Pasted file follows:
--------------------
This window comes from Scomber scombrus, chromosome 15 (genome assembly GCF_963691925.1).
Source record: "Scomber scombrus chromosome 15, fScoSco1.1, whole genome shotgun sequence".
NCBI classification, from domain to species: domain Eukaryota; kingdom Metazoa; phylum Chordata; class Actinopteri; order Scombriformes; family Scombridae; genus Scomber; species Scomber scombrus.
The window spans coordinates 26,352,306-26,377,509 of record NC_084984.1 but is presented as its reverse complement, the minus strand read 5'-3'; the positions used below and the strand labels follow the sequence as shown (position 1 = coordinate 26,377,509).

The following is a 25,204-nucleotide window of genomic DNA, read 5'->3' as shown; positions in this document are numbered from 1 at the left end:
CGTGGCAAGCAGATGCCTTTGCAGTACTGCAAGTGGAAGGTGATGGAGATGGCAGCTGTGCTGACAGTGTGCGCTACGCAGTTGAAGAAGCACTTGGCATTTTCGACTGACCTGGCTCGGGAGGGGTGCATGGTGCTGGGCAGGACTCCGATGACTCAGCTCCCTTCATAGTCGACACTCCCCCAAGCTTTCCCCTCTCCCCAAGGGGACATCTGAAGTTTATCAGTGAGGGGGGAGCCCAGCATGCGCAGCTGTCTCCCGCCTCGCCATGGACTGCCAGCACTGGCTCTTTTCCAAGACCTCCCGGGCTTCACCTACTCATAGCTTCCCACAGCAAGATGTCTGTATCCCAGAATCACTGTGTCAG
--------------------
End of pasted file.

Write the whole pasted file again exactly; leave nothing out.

This window comes from Scomber scombrus, chromosome 15 (genome assembly GCF_963691925.1).
Source record: "Scomber scombrus chromosome 15, fScoSco1.1, whole genome shotgun sequence".
NCBI classification, from domain to species: domain Eukaryota; kingdom Metazoa; phylum Chordata; class Actinopteri; order Scombriformes; family Scombridae; genus Scomber; species Scomber scombrus.
The window spans coordinates 26,352,306-26,377,509 of record NC_084984.1 but is presented as its reverse complement, the minus strand read 5'-3'; the positions used below and the strand labels follow the sequence as shown (position 1 = coordinate 26,377,509).

The following is a 25,204-nucleotide window of genomic DNA, read 5'->3' as shown; positions in this document are numbered from 1 at the left end:
CGTGGCAAGCAGATGCCTTTGCAGTACTGCAAGTGGAAGGTGATGGAGATGGCAGCTGTGCTGACAGTGTGCGCTACGCAGTTGAAGAAGCACTTGGCATTTTCGACTGACCTGGCTCGGGAGGGGTGCATGGTGCTGGGCAGGACTCCGATGACTCAGCTCCCTTCATAGTCGACACTCCCCCAAGCTTTCCCCTCTCCCCAAGGGGACATCTGAAGTTTATCAGTGAGGGGGGAGCCCAGCATGCGCAGCTGTCTCCCGCCTCGCCATGGACTGCCAGCACTGGCTCTTTTCCAAGACCTCCCGGGCTTCACCTACTCATAGCTTCCCACAGCAAGATGTCTGTATCCCAGAATCACTGTGTCAG